- 28.Kass AE, Jones M, Kolko RP, Altman M, Fitzsimmons-Craft EE, Eichen DM, Balantekin KN, Trockel M, Taylor CB, Wilfley DE (2017) Universal prevention efforts should address eating disorder pathology across the weight spectrum: implications for screening and intervention on college campuses. Eat Behav 25:74–80. https://doi.org/10.1016/j.eatbeh.2016.03.019 CrossRefPubMedGoogle Scholar
- 29.Leme A, Baranowski T, Thompson D, Nicklas T, Philippi S (2018) Sustained impact and behavioral mediators of waist circumference in the “Healthy Habits, Healthy Girls—Brazil” school-based randomized controlled trial for adolescents living in low-income communities. Prev Med Rep (in press) Google Scholar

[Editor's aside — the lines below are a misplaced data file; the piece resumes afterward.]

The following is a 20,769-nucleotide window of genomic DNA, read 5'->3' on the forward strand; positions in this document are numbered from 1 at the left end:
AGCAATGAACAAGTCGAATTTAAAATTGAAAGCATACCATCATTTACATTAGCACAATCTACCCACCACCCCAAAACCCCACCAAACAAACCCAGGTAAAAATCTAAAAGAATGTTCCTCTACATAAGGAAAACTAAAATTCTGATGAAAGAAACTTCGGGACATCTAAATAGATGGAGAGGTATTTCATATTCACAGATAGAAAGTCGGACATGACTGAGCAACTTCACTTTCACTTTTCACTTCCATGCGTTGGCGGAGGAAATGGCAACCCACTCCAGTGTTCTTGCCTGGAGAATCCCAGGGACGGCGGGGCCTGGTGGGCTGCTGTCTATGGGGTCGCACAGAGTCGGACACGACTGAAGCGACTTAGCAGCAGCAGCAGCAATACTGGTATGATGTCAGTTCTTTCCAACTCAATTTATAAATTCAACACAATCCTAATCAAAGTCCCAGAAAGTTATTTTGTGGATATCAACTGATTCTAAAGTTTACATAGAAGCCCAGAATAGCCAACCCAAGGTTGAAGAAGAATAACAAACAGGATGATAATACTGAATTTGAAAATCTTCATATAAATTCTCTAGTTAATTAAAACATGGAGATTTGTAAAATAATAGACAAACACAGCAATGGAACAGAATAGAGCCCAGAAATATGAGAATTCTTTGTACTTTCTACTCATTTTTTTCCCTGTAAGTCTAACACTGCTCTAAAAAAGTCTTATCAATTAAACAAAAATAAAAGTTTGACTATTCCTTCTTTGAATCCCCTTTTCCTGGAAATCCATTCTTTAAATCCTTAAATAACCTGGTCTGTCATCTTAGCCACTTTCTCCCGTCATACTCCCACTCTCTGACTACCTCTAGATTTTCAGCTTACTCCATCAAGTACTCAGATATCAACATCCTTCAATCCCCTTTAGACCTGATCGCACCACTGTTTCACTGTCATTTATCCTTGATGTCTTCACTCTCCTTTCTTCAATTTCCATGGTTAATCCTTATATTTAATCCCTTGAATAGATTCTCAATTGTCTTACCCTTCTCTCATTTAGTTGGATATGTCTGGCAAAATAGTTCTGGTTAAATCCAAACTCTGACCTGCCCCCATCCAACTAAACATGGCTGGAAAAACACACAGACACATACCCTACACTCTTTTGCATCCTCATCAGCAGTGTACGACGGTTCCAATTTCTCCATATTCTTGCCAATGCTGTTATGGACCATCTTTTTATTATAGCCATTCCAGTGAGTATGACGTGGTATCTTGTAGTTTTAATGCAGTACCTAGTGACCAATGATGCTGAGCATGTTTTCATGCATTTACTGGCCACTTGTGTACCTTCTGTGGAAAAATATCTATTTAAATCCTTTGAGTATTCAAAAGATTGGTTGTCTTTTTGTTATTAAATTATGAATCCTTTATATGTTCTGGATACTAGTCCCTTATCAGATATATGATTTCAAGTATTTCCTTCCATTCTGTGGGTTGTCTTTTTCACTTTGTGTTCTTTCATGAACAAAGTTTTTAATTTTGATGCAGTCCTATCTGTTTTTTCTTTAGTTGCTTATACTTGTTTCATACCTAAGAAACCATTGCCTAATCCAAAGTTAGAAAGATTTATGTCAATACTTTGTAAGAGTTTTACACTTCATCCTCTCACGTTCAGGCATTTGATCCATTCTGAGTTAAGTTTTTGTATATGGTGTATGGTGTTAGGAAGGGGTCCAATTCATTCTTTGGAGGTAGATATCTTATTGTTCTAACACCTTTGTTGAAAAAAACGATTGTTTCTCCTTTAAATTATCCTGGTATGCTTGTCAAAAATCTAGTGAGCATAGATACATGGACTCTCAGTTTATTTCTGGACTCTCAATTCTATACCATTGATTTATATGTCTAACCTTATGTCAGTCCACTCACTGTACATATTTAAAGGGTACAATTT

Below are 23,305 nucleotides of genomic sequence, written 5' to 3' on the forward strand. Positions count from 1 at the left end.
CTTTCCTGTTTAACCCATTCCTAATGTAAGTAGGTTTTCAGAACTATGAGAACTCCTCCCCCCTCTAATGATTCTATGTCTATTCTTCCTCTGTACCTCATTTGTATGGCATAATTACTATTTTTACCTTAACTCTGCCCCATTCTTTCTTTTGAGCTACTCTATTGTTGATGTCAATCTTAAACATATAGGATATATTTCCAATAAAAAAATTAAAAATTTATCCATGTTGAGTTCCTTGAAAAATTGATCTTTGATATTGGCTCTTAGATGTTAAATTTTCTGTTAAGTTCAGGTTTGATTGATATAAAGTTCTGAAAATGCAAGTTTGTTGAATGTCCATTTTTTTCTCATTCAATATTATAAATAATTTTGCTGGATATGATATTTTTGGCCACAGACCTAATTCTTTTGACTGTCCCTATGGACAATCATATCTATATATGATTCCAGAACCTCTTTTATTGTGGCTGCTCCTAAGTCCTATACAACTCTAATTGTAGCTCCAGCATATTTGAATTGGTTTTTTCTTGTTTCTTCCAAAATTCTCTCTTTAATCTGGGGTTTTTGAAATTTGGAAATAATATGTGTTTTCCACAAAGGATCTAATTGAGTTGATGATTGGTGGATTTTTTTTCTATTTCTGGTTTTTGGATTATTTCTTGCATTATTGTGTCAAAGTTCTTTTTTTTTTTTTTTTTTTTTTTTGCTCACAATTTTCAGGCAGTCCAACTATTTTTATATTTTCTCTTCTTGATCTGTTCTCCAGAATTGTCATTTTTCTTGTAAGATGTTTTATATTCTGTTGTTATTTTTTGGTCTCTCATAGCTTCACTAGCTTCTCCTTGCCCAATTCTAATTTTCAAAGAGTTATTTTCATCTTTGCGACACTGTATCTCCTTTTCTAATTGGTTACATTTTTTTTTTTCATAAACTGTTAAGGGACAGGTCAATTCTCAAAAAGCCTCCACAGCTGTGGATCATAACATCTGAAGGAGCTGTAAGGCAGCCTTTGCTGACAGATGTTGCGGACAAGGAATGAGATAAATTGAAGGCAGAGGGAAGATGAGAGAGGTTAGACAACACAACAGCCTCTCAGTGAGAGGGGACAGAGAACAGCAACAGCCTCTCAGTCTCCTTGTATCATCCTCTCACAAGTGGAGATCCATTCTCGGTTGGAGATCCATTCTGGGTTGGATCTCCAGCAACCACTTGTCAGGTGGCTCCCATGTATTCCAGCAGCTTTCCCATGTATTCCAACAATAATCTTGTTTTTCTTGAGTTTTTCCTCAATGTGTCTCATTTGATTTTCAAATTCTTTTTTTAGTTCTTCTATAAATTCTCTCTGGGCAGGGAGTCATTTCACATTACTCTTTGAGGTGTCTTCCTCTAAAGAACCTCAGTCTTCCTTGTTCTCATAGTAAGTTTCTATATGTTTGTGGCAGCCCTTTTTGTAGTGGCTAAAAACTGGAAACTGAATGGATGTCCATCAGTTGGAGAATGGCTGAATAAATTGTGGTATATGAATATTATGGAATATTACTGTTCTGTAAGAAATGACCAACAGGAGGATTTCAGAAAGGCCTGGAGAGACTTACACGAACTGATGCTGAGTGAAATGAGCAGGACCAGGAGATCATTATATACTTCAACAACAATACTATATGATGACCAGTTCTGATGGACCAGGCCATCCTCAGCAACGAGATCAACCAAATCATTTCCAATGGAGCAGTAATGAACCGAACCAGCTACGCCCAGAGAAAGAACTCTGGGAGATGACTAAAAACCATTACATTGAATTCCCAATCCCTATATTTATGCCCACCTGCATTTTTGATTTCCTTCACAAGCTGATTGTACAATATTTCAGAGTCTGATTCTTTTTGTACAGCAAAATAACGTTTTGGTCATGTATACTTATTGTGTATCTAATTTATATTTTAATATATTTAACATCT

- 30.Philippi S, Leme A (2018) Weight-related teasing: body dissatisfaction mediates weight-control behaviors of Brazilian adolescent girls from low-income communities? Cadernos de Saúde Coletiva 35 (in press) Google Scholar
- 31.Moher D, Hopewell S, Schulz KF, Montori V, Gotzsche PC, Devereaux PJ, Elbourne D, Egger M, Altman DG (2010) CONSORT 2010 explanation and elaboration: updated guidelines for reporting parallel group randomised trials. BMJ 340:c869. https://doi.org/10.1136/bmj.c869 CrossRefPubMedPubMedCentralGoogle Scholar
- 32.Lubans DR, Morgan PJ, Dewar D, Collins CE, Plotnikoff RC, Okely AD, Batterham MJ, Finn T, Callister R (2010) The nutrition and enjoyable activity for teen girls (NEAT girls) randomized controlled trial for adolescent girls from disadvantaged secondary schools: rationale, study protocol, and baseline results. BMC Public Health 10:652. https://doi.org/10.1186/1471-2458-10-652 CrossRefPubMedPubMedCentralGoogle Scholar